It’s a chilly night outside The Big Hunt, a bar near Dupont Circle on Connecticut Ave. Senior Sam Raker is bundled up; he can see his breath when he exhales, and it seems like he is already smoking the cigarette which he will light only after settling down in the warm bar.
Inside, with a cigarette in his left hand and a beer in his right, Raker is enjoying each drag of his stoge, because he knows it’s a last hurrah of sorts. When Raker returns to The Big Hunt after winter break, he’ll have to smoke that cigarette on the street, ending D.C. smokers’ happy tradition of smoking in their favorite bars.
“Smoking while drinking – it’s really great. It goes together,” Raker said as he lights up a Marlboro Blend 27. Like many other smokers who enjoy social smoking, Raker said the habit is an integral way to occupy his hands and mouth in social situations where, without a cigarette, one might feel strained to find something to say or do.
“It’s the combination of having something to do with your hands and this great buzz that comes with it,” he said. “After the ban, I don’t know, I’ll probably smoke slightly fewer cigarettes just because it will become a hassle. I might play with my worry beads instead,” he adds, pulling out a string of playful-looking beads he bought in Greece, that are meant to occupy restless hands.
Starting in January, when students return to campus to begin their spring semester, the old romanticized stigma of the smoke-filled bar will become a thing of District’s past.
Last January, the D.C. City Council almost unanimously passed the smoking ban, applying it to all restaurants, bars and nightclubs in the city, in an effort to increase public awareness on the effects of secondhand smoke and to make D.C.’s indoor atmospheres a little cleaner.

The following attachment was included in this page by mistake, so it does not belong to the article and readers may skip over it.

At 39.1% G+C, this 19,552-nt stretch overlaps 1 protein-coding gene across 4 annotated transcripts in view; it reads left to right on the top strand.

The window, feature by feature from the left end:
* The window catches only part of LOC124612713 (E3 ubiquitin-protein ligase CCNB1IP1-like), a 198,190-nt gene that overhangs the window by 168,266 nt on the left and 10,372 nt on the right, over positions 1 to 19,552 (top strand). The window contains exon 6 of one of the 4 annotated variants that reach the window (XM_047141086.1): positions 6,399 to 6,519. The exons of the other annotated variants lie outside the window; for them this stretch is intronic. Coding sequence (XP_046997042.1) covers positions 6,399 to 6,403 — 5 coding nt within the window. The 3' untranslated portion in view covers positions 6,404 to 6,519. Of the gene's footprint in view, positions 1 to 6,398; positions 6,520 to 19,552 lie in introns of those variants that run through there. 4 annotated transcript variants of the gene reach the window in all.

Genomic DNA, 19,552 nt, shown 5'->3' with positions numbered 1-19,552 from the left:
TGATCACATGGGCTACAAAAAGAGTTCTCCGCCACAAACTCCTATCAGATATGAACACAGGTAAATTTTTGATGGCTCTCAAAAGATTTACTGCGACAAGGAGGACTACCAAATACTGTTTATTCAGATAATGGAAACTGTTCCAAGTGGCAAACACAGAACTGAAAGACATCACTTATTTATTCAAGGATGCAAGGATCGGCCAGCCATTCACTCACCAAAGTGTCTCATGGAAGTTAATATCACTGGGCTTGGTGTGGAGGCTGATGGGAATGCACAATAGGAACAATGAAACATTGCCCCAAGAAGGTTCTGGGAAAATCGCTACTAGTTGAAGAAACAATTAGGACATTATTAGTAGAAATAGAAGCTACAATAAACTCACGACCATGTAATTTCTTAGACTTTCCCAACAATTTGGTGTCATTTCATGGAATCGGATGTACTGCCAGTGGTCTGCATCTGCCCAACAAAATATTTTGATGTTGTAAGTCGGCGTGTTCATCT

Raker, who has asthma, said he will probably benefit from the ban in the long run.
“Smoking itself is not necessarily worth it. With asthma, and after smoking for four years, my lungs are crap,” he said. “But I plan to quit, and that’s my personal choice that the government should have no role in.”
Like Raker, many students are less opposed to the ban because of its limit on smoking then they are because of its limits on personal choice.
Mariacristina Ventresca, a sophomore who enjoys smoking mostly when she’s out at night with friends or at parties, feels that both health and choice is important.
“I think it will definitely cut back on secondhand smoke, and I feel that (college) kids might smoke less after the ban,” she said. “But, ultimately, I still feel that if people want to smoke they should be able to.”
Some student smokers feel otherwise. Junior Zubin Doshi, a light smoker although nonetheless a regular one, said he can commiserate with the council’s 11-1 vote.
“I like to go into a place and not be overwhelmed by the smell of smoke, so I think it’s a good idea,” Doshi said. “It just annoys me when I have to go outside and smoke and it’s cold outside.”